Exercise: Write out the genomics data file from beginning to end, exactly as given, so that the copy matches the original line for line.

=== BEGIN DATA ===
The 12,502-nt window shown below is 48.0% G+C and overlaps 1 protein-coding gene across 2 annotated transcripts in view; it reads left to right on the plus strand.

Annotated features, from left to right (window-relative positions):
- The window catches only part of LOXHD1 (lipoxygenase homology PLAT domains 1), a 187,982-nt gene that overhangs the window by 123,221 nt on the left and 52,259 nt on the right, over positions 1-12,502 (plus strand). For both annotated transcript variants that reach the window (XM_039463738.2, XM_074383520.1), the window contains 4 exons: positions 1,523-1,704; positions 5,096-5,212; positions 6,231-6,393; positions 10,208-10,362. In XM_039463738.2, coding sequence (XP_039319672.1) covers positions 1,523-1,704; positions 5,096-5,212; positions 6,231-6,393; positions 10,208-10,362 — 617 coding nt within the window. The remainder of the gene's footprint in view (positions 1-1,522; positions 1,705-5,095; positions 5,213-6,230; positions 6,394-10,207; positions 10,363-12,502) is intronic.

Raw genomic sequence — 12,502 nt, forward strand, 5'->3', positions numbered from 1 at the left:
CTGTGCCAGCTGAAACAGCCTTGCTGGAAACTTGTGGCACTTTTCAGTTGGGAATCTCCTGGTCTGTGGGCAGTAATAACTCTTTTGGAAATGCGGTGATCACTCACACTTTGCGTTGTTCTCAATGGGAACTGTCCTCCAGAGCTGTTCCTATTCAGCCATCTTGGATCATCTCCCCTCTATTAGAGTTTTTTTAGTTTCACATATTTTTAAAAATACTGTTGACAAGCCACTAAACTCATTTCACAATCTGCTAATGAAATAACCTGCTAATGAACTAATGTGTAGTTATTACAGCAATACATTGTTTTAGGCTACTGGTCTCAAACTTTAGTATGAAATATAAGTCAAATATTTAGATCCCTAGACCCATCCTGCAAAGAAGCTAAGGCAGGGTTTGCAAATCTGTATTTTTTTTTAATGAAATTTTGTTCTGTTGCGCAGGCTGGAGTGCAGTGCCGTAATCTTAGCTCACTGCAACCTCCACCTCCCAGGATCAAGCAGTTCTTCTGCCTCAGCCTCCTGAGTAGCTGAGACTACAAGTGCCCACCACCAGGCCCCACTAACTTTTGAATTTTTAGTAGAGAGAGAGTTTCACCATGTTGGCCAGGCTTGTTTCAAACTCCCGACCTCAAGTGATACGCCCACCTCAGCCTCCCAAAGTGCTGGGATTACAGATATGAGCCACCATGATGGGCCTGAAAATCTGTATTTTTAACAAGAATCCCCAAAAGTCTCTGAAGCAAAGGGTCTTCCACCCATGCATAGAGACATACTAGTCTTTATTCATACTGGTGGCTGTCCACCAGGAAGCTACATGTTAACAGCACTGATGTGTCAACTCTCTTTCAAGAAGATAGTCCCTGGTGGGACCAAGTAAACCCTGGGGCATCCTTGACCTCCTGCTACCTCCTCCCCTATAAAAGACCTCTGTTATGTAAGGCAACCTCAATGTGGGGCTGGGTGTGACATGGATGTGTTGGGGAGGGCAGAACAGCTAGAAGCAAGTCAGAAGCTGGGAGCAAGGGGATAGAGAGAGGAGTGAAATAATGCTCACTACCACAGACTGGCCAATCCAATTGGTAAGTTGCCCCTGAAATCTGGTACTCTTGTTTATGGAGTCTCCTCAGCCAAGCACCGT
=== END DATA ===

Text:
The 12,502-nt window shown below is 48.0% G+C and overlaps 1 protein-coding gene across 2 annotated transcripts in view; it reads left to right on the plus strand.

Annotated features, from left to right (window-relative positions):
- The window catches only part of LOXHD1 (lipoxygenase homology PLAT domains 1), a 187,982-nt gene that overhangs the window by 123,221 nt on the left and 52,259 nt on the right, over positions 1-12,502 (plus strand). For both annotated transcript variants that reach the window (XM_039463738.2, XM_074383520.1), the window contains 4 exons: positions 1,523-1,704; positions 5,096-5,212; positions 6,231-6,393; positions 10,208-10,362. In XM_039463738.2, coding sequence (XP_039319672.1) covers positions 1,523-1,704; positions 5,096-5,212; positions 6,231-6,393; positions 10,208-10,362 — 617 coding nt within the window. The remainder of the gene's footprint in view (positions 1-1,522; positions 1,705-5,095; positions 5,213-6,230; positions 6,394-10,207; positions 10,363-12,502) is intronic.

Raw genomic sequence — 12,502 nt, forward strand, 5'->3', positions numbered from 1 at the left:
CTGTGCCAGCTGAAACAGCCTTGCTGGAAACTTGTGGCACTTTTCAGTTGGGAATCTCCTGGTCTGTGGGCAGTAATAACTCTTTTGGAAATGCGGTGATCACTCACACTTTGCGTTGTTCTCAATGGGAACTGTCCTCCAGAGCTGTTCCTATTCAGCCATCTTGGATCATCTCCCCTCTATTAGAGTTTTTTTAGTTTCACATATTTTTAAAAATACTGTTGACAAGCCACTAAACTCATTTCACAATCTGCTAATGAAATAACCTGCTAATGAACTAATGTGTAGTTATTACAGCAATACATTGTTTTAGGCTACTGGTCTCAAACTTTAGTATGAAATATAAGTCAAATATTTAGATCCCTAGACCCATCCTGCAAAGAAGCTAAGGCAGGGTTTGCAAATCTGTATTTTTTTTTAATGAAATTTTGTTCTGTTGCGCAGGCTGGAGTGCAGTGCCGTAATCTTAGCTCACTGCAACCTCCACCTCCCAGGATCAAGCAGTTCTTCTGCCTCAGCCTCCTGAGTAGCTGAGACTACAAGTGCCCACCACCAGGCCCCACTAACTTTTGAATTTTTAGTAGAGAGAGAGTTTCACCATGTTGGCCAGGCTTGTTTCAAACTCCCGACCTCAAGTGATACGCCCACCTCAGCCTCCCAAAGTGCTGGGATTACAGATATGAGCCACCATGATGGGCCTGAAAATCTGTATTTTTAACAAGAATCCCCAAAAGTCTCTGAAGCAAAGGGTCTTCCACCCATGCATAGAGACATACTAGTCTTTATTCATACTGGTGGCTGTCCACCAGGAAGCTACATGTTAACAGCACTGATGTGTCAACTCTCTTTCAAGAAGATAGTCCCTGGTGGGACCAAGTAAACCCTGGGGCATCCTTGACCTCCTGCTACCTCCTCCCCTATAAAAGACCTCTGTTATGTAAGGCAACCTCAATGTGGGGCTGGGTGTGACATGGATGTGTTGGGGAGGGCAGAACAGCTAGAAGCAAGTCAGAAGCTGGGAGCAAGGGGATAGAGAGAGGAGTGAAATAATGCTCACTACCACAGACTGGCCAATCCAATTGGTAAGTTGCCCCTGAAATCTGGTACTCTTGTTTATGGAGTCTCCTCAGCCAAGCACCGT